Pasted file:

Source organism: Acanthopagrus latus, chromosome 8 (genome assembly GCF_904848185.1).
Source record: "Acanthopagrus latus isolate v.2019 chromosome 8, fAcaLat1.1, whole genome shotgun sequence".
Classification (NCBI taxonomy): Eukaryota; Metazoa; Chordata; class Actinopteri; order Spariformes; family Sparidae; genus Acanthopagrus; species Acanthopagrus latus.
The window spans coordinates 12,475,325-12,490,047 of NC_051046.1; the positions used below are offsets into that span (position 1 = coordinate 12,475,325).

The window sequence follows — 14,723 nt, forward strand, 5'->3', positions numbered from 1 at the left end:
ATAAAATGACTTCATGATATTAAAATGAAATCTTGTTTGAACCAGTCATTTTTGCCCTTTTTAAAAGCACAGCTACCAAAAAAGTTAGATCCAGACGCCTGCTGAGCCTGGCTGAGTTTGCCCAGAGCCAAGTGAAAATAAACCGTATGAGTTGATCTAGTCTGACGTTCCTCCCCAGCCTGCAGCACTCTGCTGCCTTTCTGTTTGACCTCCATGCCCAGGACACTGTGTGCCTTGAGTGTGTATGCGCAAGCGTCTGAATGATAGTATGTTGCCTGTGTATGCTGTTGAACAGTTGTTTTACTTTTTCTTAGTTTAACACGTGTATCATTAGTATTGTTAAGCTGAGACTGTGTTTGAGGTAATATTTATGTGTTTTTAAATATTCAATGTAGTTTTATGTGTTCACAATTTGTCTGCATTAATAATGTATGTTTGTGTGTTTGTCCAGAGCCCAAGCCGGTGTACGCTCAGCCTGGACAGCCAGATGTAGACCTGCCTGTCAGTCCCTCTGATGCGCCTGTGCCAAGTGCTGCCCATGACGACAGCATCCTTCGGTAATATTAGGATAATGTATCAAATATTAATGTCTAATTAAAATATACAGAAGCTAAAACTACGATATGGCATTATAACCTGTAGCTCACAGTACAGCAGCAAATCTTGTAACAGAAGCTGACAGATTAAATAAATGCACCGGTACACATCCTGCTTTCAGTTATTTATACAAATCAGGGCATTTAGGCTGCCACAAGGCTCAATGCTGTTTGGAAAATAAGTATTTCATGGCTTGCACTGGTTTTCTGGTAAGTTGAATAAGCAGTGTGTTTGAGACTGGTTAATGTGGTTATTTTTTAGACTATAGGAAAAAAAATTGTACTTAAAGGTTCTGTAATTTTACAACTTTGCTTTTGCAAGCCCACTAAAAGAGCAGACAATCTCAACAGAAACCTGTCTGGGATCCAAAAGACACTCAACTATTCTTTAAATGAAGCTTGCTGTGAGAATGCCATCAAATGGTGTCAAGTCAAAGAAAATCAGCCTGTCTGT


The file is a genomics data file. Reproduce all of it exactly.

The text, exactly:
Source organism: Acanthopagrus latus, chromosome 8 (genome assembly GCF_904848185.1).
Source record: "Acanthopagrus latus isolate v.2019 chromosome 8, fAcaLat1.1, whole genome shotgun sequence".
Classification (NCBI taxonomy): Eukaryota; Metazoa; Chordata; class Actinopteri; order Spariformes; family Sparidae; genus Acanthopagrus; species Acanthopagrus latus.
The window spans coordinates 12,475,325-12,490,047 of NC_051046.1; the positions used below are offsets into that span (position 1 = coordinate 12,475,325).

The window sequence follows — 14,723 nt, forward strand, 5'->3', positions numbered from 1 at the left end:
ATAAAATGACTTCATGATATTAAAATGAAATCTTGTTTGAACCAGTCATTTTTGCCCTTTTTAAAAGCACAGCTACCAAAAAAGTTAGATCCAGACGCCTGCTGAGCCTGGCTGAGTTTGCCCAGAGCCAAGTGAAAATAAACCGTATGAGTTGATCTAGTCTGACGTTCCTCCCCAGCCTGCAGCACTCTGCTGCCTTTCTGTTTGACCTCCATGCCCAGGACACTGTGTGCCTTGAGTGTGTATGCGCAAGCGTCTGAATGATAGTATGTTGCCTGTGTATGCTGTTGAACAGTTGTTTTACTTTTTCTTAGTTTAACACGTGTATCATTAGTATTGTTAAGCTGAGACTGTGTTTGAGGTAATATTTATGTGTTTTTAAATATTCAATGTAGTTTTATGTGTTCACAATTTGTCTGCATTAATAATGTATGTTTGTGTGTTTGTCCAGAGCCCAAGCCGGTGTACGCTCAGCCTGGACAGCCAGATGTAGACCTGCCTGTCAGTCCCTCTGATGCGCCTGTGCCAAGTGCTGCCCATGACGACAGCATCCTTCGGTAATATTAGGATAATGTATCAAATATTAATGTCTAATTAAAATATACAGAAGCTAAAACTACGATATGGCATTATAACCTGTAGCTCACAGTACAGCAGCAAATCTTGTAACAGAAGCTGACAGATTAAATAAATGCACCGGTACACATCCTGCTTTCAGTTATTTATACAAATCAGGGCATTTAGGCTGCCACAAGGCTCAATGCTGTTTGGAAAATAAGTATTTCATGGCTTGCACTGGTTTTCTGGTAAGTTGAATAAGCAGTGTGTTTGAGACTGGTTAATGTGGTTATTTTTTAGACTATAGGAAAAAAAATTGTACTTAAAGGTTCTGTAATTTTACAACTTTGCTTTTGCAAGCCCACTAAAAGAGCAGACAATCTCAACAGAAACCTGTCTGGGATCCAAAAGACACTCAACTATTCTTTAAATGAAGCTTGCTGTGAGAATGCCATCAAATGGTGTCAAGTCAAAGAAAATCAGCCTGTCTGT